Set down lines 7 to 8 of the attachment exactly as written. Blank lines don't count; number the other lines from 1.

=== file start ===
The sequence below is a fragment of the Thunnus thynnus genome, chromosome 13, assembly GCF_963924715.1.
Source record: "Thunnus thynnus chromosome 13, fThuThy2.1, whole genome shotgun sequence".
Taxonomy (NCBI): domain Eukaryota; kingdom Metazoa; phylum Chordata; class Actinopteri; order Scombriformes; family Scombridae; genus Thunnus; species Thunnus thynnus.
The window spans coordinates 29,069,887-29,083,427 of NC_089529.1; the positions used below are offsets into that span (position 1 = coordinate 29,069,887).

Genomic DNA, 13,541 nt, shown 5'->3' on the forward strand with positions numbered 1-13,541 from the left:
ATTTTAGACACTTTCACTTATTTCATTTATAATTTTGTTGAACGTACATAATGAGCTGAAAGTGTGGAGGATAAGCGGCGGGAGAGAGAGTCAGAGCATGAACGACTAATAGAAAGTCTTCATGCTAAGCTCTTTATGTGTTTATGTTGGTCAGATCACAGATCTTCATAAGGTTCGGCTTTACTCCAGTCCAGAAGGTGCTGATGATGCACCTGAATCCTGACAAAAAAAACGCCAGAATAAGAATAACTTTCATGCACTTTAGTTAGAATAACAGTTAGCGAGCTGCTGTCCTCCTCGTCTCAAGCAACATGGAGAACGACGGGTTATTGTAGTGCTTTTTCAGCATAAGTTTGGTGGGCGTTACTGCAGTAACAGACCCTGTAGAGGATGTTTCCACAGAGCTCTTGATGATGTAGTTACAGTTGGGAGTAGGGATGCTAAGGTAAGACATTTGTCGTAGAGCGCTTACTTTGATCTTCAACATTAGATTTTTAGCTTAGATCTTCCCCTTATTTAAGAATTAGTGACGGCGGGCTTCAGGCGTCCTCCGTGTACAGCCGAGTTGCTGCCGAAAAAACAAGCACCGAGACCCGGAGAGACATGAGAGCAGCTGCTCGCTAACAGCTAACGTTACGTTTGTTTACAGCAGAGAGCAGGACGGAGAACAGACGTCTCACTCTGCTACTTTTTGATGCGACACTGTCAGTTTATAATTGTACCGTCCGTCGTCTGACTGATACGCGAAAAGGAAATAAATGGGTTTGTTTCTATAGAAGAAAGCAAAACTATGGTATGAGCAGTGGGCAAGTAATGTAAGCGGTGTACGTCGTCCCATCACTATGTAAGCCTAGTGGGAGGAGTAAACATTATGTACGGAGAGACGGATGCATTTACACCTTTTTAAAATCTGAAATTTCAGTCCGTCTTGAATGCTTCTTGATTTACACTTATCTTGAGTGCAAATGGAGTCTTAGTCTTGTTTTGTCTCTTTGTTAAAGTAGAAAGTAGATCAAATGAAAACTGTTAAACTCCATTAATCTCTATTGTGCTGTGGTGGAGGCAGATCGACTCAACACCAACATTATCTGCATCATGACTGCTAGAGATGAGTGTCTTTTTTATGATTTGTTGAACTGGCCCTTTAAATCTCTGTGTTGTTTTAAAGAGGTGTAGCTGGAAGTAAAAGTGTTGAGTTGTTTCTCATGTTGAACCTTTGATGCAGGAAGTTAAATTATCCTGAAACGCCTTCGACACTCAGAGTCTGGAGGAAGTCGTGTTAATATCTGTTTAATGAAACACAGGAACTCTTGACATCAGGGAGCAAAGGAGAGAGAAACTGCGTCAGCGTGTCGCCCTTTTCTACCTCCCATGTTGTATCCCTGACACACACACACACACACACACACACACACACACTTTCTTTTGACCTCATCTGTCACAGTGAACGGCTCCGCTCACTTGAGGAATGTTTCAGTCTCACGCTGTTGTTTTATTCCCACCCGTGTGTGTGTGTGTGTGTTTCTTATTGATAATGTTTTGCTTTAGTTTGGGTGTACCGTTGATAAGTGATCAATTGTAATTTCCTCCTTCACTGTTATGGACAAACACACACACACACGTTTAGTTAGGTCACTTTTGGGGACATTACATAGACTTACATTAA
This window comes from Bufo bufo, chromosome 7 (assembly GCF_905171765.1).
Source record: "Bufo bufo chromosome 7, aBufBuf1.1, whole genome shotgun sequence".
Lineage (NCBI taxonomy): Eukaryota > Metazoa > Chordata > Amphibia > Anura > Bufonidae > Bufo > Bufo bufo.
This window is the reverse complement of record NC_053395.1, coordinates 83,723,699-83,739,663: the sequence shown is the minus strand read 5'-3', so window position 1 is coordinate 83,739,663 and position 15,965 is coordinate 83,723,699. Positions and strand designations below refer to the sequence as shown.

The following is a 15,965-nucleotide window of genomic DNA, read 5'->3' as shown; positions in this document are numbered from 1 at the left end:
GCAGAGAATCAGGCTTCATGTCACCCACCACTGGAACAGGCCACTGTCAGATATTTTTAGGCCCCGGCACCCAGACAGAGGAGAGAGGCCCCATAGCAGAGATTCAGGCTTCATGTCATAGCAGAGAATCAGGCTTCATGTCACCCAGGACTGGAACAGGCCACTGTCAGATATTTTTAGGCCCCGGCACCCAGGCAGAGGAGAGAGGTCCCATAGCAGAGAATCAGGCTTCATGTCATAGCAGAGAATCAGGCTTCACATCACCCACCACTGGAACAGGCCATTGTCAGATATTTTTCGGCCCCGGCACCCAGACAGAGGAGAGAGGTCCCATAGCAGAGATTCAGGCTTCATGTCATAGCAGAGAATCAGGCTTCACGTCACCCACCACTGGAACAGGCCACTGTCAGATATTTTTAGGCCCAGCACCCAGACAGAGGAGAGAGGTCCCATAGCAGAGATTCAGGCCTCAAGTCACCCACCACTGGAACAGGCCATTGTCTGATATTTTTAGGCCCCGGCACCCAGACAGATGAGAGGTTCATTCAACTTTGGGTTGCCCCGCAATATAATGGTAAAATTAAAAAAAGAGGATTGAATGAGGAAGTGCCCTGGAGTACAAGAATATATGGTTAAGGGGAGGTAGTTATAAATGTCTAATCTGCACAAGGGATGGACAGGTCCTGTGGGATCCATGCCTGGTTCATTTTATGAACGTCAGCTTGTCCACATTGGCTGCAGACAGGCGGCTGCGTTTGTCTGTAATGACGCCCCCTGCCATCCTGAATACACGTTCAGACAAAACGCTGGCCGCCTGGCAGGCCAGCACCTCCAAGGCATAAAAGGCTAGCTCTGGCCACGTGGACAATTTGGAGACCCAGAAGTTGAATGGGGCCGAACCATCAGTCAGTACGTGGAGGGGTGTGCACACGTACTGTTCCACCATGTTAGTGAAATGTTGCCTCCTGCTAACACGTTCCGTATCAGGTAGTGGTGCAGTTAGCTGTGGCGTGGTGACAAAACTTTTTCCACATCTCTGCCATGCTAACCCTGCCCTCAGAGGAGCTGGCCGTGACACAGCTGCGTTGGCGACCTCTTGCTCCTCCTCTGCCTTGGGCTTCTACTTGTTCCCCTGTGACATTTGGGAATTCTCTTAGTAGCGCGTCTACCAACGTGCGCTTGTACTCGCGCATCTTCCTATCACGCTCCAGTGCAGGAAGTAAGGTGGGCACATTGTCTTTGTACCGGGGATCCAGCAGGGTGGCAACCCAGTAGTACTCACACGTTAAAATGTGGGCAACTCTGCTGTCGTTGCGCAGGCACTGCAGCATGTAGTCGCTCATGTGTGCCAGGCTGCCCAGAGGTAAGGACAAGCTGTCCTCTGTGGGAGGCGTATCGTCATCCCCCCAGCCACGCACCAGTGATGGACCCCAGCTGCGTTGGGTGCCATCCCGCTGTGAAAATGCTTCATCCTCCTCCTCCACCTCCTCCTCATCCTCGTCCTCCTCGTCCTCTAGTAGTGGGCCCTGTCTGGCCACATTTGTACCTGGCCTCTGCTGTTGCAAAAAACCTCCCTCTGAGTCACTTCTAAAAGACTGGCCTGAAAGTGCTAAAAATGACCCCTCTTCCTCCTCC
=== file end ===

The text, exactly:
This window comes from Bufo bufo, chromosome 7 (assembly GCF_905171765.1).
Source record: "Bufo bufo chromosome 7, aBufBuf1.1, whole genome shotgun sequence".